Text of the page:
With their supplies running low, the Social Work Council has been asking the community for donations to replenish the group’s pantry, which provides food for students in need.
The council successfully raised $1,000 as part of UT’s 40 Hours for the 40 Acres fundraising event over the past week, which is enough to supply the pantry for the fall semester. As the school year comes to a close, the council hopes they can raise enough by other means to cover next spring as well.
Addis Gezahegn, sociology and social work junior and president of the Social Work Council for the upcoming year, said in an email that the pantry is open to the entire student body. It began as a means to provide nonperishable food items for low-income students, addressing a need that is prevalent in the social work community.
“A large majority of our students are low-income, first generation, and/or nontraditional,” Gezahegn said.
Gezahegn said the group seeks to expand the pantry, providing fresh fruits and other healthy foods, which can be expensive. Rising costs led them to seek outside help.
“As the Social Work Council’s budget is limited, we are reaching out to all of UT to help us keep our students fed,” Gezahegn said. “The School of Social Work is home to extraordinary and world-changing students, some of which who do not have access or the ability to afford food on campus.”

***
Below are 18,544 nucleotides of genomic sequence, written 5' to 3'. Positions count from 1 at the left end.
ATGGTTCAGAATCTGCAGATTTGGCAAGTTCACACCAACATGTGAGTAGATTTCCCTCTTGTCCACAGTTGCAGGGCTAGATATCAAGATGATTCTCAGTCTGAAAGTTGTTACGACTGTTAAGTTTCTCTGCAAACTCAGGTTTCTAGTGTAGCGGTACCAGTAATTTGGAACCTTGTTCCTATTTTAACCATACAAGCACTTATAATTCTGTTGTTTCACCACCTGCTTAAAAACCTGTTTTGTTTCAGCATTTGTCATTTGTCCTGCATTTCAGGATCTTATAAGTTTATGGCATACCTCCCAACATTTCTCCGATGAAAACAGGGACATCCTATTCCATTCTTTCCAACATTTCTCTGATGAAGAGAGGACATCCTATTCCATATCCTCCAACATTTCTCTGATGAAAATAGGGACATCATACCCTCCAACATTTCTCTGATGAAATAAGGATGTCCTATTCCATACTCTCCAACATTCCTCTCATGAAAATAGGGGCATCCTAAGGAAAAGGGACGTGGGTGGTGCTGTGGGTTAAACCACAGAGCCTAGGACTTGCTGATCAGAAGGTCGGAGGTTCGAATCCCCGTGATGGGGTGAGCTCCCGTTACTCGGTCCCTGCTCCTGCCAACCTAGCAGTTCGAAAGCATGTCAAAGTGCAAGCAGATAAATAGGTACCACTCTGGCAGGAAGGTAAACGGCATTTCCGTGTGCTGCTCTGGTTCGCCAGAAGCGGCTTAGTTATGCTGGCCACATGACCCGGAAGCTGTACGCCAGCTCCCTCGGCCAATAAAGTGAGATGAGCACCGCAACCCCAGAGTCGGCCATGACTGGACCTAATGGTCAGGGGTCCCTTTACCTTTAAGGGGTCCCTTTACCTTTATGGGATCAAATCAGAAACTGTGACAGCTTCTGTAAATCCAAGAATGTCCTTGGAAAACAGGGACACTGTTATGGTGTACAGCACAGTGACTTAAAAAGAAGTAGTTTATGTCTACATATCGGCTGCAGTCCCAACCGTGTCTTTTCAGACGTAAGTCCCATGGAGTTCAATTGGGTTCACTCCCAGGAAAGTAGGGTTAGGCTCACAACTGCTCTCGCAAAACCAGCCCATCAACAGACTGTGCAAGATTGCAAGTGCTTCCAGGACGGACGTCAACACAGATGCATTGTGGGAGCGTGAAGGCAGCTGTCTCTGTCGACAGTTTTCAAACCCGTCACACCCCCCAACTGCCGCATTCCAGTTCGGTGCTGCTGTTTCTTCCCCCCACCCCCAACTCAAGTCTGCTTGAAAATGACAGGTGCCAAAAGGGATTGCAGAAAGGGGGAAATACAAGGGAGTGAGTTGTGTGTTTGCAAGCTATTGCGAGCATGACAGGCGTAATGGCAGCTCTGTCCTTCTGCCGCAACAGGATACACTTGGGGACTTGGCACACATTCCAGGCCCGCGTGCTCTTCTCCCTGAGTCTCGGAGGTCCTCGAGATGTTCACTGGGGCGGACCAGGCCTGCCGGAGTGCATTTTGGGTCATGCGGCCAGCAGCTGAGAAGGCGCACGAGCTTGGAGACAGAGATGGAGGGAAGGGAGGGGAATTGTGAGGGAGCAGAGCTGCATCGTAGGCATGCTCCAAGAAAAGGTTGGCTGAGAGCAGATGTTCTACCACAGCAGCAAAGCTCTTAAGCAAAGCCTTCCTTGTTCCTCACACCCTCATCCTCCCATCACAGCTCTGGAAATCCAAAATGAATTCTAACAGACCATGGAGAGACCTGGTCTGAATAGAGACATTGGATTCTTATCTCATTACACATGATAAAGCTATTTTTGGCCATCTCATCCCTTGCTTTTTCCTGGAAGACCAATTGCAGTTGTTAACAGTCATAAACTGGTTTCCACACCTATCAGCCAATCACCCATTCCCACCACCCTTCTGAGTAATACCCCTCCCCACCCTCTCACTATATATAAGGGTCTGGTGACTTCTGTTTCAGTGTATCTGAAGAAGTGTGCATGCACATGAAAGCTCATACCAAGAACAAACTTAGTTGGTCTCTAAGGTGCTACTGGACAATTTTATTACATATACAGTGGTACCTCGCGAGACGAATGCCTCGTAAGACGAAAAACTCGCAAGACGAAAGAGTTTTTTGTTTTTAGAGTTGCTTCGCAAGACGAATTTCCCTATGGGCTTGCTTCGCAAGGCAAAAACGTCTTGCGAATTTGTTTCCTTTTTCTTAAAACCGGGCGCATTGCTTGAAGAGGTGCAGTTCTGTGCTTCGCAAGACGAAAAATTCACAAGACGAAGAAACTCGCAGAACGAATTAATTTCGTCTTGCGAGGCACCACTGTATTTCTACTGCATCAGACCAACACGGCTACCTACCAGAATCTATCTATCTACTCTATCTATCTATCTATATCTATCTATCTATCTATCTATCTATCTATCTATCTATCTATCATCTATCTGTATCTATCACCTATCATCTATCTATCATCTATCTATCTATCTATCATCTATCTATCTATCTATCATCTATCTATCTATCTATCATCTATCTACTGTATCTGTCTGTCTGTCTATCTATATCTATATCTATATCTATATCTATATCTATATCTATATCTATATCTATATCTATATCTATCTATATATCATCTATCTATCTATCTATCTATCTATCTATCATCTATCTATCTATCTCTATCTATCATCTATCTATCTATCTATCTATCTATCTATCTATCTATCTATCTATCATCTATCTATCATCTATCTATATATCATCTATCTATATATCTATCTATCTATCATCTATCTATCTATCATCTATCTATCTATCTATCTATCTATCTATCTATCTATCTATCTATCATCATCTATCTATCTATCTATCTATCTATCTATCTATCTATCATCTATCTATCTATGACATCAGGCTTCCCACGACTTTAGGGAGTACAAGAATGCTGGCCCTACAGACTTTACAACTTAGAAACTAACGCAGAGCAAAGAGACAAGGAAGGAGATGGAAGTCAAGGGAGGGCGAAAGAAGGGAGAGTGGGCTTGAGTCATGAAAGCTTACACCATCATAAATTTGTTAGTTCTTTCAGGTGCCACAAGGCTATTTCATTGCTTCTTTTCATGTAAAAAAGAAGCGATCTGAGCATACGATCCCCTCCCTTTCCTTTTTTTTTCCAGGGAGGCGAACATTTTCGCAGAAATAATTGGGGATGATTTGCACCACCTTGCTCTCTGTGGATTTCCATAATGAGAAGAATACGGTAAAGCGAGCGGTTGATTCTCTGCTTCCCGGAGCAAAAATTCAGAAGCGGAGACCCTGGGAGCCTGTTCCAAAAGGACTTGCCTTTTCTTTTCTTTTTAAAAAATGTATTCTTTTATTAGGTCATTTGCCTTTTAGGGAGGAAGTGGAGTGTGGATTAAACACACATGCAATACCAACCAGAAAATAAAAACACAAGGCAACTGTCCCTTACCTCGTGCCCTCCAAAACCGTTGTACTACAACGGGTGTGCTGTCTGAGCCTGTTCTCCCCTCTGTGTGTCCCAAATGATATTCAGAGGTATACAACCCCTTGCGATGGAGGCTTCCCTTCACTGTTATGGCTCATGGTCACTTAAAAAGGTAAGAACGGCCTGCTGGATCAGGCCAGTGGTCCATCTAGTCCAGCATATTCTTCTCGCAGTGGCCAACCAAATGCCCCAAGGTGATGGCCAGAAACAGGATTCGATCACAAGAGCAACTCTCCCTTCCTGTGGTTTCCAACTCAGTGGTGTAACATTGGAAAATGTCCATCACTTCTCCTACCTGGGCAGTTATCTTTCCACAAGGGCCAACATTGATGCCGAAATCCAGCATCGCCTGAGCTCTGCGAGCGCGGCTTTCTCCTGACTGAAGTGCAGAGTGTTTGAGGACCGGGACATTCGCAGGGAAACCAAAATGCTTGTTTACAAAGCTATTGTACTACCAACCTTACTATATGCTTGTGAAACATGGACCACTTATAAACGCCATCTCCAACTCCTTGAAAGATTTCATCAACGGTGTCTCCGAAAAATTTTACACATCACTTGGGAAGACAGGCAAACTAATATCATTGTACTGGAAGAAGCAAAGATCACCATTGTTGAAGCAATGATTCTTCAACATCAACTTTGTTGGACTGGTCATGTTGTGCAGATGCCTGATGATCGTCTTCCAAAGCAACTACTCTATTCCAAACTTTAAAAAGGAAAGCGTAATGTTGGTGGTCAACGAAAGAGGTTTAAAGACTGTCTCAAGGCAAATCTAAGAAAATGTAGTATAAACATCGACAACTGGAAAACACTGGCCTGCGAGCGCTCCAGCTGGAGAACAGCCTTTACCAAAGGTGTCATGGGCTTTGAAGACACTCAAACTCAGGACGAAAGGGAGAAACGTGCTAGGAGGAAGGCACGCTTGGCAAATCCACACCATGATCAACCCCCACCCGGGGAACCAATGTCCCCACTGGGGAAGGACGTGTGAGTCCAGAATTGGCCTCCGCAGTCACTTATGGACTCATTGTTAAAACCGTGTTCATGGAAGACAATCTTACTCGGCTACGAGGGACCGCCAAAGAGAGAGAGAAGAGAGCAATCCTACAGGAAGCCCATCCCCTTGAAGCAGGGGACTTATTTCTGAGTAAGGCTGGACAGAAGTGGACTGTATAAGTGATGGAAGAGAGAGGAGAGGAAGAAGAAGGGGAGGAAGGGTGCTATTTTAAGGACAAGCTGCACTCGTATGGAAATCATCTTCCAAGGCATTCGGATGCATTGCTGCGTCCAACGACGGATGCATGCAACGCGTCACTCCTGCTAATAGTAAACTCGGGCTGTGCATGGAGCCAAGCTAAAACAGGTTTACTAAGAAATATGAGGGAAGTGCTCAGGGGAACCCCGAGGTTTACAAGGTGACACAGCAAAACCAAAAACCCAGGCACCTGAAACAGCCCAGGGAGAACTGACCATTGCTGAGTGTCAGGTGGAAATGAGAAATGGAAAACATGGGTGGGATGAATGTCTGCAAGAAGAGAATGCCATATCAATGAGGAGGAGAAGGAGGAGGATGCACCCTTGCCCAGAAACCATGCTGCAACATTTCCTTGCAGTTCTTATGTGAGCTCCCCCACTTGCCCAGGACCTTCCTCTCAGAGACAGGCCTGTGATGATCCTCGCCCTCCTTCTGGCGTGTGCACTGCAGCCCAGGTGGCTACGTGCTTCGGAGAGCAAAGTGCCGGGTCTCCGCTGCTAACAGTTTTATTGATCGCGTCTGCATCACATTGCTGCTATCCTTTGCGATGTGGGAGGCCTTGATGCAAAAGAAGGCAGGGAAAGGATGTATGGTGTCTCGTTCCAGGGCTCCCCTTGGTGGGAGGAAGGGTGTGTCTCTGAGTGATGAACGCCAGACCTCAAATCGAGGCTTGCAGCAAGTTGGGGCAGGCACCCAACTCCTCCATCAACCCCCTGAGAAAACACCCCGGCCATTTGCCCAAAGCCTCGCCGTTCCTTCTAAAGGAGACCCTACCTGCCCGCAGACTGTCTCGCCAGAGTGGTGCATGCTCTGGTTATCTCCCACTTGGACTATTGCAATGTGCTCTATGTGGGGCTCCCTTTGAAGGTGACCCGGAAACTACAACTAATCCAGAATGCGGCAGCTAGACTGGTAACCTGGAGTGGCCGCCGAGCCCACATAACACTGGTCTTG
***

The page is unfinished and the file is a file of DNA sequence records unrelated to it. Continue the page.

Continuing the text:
Advertising senior Addie Williams said she appreciates the council’s mission and that the extra food supply for those who need it is especially valuable as final exams approach.
“It’s really important during those times, [when] you already have so many other things going on in your life, just to make sure that you’re eating and you’re getting the nutrients you need or else your health will deteriorate,” Williams said.
Williams said she thinks the fundraising could be promoted more widely through social media.
“People are constantly sharing Facebook events, so if they did that, that would probably get the word out,” Williams said.
Advertising senior Katherine Kish said faculty could also aid the council’s efforts.
“They could also have some teachers do a food drive, asking students to bring food donations to class,” Kish said.
Kish said regardless of people’s awareness, she’s glad the council is working to provide the pantry.
“I think it’s really great there are opportunities for students to give back to other students,” Kish said.